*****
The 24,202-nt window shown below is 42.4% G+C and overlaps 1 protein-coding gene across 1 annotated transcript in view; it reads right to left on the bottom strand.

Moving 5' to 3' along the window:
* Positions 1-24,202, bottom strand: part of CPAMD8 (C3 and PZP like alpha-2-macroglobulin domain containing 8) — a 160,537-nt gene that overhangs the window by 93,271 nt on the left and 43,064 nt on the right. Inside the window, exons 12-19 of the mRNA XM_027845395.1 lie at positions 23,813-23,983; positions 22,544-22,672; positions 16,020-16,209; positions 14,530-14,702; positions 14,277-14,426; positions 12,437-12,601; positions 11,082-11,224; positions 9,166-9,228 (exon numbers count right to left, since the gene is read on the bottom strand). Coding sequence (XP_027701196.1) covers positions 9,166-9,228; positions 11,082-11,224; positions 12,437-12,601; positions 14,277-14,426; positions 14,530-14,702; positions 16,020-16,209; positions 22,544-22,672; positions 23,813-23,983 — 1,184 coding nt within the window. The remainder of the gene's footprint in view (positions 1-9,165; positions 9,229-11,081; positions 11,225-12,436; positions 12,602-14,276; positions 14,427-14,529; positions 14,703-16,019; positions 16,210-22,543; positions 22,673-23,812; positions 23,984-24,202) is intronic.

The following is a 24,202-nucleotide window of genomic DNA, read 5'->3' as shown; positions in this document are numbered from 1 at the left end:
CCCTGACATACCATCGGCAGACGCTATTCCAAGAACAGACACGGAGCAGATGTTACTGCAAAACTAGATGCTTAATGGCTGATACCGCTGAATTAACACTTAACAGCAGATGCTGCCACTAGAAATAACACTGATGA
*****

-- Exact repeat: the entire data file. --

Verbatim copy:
The 24,202-nt window shown below is 42.4% G+C and overlaps 1 protein-coding gene across 1 annotated transcript in view; it reads right to left on the bottom strand.

Moving 5' to 3' along the window:
* Positions 1-24,202, bottom strand: part of CPAMD8 (C3 and PZP like alpha-2-macroglobulin domain containing 8) — a 160,537-nt gene that overhangs the window by 93,271 nt on the left and 43,064 nt on the right. Inside the window, exons 12-19 of the mRNA XM_027845395.1 lie at positions 23,813-23,983; positions 22,544-22,672; positions 16,020-16,209; positions 14,530-14,702; positions 14,277-14,426; positions 12,437-12,601; positions 11,082-11,224; positions 9,166-9,228 (exon numbers count right to left, since the gene is read on the bottom strand). Coding sequence (XP_027701196.1) covers positions 9,166-9,228; positions 11,082-11,224; positions 12,437-12,601; positions 14,277-14,426; positions 14,530-14,702; positions 16,020-16,209; positions 22,544-22,672; positions 23,813-23,983 — 1,184 coding nt within the window. The remainder of the gene's footprint in view (positions 1-9,165; positions 9,229-11,081; positions 11,225-12,436; positions 12,602-14,276; positions 14,427-14,529; positions 14,703-16,019; positions 16,210-22,543; positions 22,673-23,812; positions 23,984-24,202) is intronic.

The following is a 24,202-nucleotide window of genomic DNA, read 5'->3' as shown; positions in this document are numbered from 1 at the left end:
CCCTGACATACCATCGGCAGACGCTATTCCAAGAACAGACACGGAGCAGATGTTACTGCAAAACTAGATGCTTAATGGCTGATACCGCTGAATTAACACTTAACAGCAGATGCTGCCACTAGAAATAACACTGATGA